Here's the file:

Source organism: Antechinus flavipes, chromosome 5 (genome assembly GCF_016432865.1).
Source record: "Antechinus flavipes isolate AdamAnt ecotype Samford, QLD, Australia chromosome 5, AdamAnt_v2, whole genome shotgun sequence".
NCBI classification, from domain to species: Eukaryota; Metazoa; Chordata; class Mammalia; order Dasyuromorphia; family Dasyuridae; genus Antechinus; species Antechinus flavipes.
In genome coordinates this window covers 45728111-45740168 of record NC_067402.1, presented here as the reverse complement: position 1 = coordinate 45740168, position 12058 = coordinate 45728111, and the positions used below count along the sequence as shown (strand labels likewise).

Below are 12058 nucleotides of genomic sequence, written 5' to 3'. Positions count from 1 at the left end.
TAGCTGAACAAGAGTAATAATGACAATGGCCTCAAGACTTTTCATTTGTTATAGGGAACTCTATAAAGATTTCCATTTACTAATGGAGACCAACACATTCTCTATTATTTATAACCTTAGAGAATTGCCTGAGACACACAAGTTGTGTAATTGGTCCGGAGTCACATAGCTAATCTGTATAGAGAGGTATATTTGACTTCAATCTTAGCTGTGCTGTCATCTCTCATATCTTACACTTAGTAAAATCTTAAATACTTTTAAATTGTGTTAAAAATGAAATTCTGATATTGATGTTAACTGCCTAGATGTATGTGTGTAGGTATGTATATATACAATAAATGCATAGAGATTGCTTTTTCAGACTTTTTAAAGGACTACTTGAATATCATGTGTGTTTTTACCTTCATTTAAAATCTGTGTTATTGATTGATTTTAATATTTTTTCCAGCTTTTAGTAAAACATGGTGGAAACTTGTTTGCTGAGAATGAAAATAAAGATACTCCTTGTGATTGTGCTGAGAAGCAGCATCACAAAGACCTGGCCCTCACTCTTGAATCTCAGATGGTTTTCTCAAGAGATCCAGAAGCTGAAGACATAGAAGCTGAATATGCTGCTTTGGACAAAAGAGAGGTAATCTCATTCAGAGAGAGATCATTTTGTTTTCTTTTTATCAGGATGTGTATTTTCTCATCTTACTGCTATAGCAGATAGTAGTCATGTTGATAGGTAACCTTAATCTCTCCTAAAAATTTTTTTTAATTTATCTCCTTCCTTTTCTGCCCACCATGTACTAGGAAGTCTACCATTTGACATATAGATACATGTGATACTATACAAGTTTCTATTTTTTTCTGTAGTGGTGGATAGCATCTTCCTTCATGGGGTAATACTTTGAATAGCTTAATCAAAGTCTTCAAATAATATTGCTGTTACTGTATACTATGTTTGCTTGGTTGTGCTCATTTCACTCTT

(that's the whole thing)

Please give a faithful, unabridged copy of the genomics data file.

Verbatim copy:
Source organism: Antechinus flavipes, chromosome 5 (genome assembly GCF_016432865.1).
Source record: "Antechinus flavipes isolate AdamAnt ecotype Samford, QLD, Australia chromosome 5, AdamAnt_v2, whole genome shotgun sequence".
NCBI classification, from domain to species: Eukaryota; Metazoa; Chordata; class Mammalia; order Dasyuromorphia; family Dasyuridae; genus Antechinus; species Antechinus flavipes.
In genome coordinates this window covers 45728111-45740168 of record NC_067402.1, presented here as the reverse complement: position 1 = coordinate 45740168, position 12058 = coordinate 45728111, and the positions used below count along the sequence as shown (strand labels likewise).

Below are 12058 nucleotides of genomic sequence, written 5' to 3'. Positions count from 1 at the left end.
TAGCTGAACAAGAGTAATAATGACAATGGCCTCAAGACTTTTCATTTGTTATAGGGAACTCTATAAAGATTTCCATTTACTAATGGAGACCAACACATTCTCTATTATTTATAACCTTAGAGAATTGCCTGAGACACACAAGTTGTGTAATTGGTCCGGAGTCACATAGCTAATCTGTATAGAGAGGTATATTTGACTTCAATCTTAGCTGTGCTGTCATCTCTCATATCTTACACTTAGTAAAATCTTAAATACTTTTAAATTGTGTTAAAAATGAAATTCTGATATTGATGTTAACTGCCTAGATGTATGTGTGTAGGTATGTATATATACAATAAATGCATAGAGATTGCTTTTTCAGACTTTTTAAAGGACTACTTGAATATCATGTGTGTTTTTACCTTCATTTAAAATCTGTGTTATTGATTGATTTTAATATTTTTTCCAGCTTTTAGTAAAACATGGTGGAAACTTGTTTGCTGAGAATGAAAATAAAGATACTCCTTGTGATTGTGCTGAGAAGCAGCATCACAAAGACCTGGCCCTCACTCTTGAATCTCAGATGGTTTTCTCAAGAGATCCAGAAGCTGAAGACATAGAAGCTGAATATGCTGCTTTGGACAAAAGAGAGGTAATCTCATTCAGAGAGAGATCATTTTGTTTTCTTTTTATCAGGATGTGTATTTTCTCATCTTACTGCTATAGCAGATAGTAGTCATGTTGATAGGTAACCTTAATCTCTCCTAAAAATTTTTTTTAATTTATCTCCTTCCTTTTCTGCCCACCATGTACTAGGAAGTCTACCATTTGACATATAGATACATGTGATACTATACAAGTTTCTATTTTTTTCTGTAGTGGTGGATAGCATCTTCCTTCATGGGGTAATACTTTGAATAGCTTAATCAAAGTCTTCAAATAATATTGCTGTTACTGTATACTATGTTTGCTTGGTTGTGCTCATTTCACTCTT